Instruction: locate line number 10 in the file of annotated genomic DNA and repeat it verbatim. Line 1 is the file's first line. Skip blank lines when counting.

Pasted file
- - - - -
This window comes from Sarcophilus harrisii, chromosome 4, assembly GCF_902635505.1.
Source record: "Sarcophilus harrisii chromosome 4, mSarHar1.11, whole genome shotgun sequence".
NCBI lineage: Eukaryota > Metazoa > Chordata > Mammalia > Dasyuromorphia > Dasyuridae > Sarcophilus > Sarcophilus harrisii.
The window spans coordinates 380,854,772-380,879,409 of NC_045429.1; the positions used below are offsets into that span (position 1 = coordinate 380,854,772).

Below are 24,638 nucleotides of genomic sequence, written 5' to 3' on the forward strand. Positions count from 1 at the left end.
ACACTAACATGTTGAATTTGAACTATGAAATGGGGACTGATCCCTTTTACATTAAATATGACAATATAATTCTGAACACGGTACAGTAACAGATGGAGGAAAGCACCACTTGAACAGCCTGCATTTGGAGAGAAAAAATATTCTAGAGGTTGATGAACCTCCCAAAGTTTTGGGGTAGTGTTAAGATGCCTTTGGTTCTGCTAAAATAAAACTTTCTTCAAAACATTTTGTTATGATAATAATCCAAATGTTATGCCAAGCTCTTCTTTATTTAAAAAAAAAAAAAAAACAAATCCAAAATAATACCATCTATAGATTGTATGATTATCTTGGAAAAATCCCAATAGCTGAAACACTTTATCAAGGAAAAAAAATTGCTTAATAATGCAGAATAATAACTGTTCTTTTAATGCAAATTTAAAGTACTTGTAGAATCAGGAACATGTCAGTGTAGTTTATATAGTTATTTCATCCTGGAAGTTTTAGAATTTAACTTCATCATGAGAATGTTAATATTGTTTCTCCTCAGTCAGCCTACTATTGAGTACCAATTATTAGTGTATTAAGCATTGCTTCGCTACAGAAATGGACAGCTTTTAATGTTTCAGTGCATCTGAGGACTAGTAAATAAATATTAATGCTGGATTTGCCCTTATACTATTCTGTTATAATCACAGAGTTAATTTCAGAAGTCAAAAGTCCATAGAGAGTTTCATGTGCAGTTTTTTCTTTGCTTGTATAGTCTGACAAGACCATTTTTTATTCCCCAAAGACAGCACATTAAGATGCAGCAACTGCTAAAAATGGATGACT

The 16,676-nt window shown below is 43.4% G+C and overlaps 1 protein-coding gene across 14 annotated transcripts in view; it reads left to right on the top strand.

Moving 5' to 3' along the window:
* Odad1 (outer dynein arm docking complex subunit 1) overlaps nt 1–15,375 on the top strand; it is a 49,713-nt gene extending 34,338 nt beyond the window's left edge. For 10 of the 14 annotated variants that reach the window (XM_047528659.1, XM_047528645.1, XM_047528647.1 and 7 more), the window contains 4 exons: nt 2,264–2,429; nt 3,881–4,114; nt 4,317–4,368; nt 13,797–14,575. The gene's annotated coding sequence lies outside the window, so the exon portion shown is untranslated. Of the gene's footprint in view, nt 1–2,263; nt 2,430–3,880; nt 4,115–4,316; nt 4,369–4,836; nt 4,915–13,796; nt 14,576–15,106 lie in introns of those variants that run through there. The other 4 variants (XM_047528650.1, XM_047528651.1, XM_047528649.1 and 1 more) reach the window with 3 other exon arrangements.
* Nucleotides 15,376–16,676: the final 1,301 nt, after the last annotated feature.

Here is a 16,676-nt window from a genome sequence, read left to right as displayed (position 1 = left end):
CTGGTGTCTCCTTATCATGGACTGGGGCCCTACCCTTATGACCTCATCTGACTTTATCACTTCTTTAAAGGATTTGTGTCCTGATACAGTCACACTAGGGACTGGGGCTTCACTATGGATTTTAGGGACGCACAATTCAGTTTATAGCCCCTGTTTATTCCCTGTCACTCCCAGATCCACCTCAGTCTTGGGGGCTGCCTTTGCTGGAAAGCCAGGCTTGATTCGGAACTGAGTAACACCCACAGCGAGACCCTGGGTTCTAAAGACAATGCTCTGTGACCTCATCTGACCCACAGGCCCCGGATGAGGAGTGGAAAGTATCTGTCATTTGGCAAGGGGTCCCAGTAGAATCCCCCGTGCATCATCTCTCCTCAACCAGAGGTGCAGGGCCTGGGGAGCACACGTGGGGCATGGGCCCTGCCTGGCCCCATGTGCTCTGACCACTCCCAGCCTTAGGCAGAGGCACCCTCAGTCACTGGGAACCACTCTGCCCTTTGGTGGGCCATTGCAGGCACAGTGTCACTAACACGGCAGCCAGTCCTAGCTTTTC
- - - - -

* Nucleotides 15,376–16,676: the final 1,301 nt, after the last annotated feature.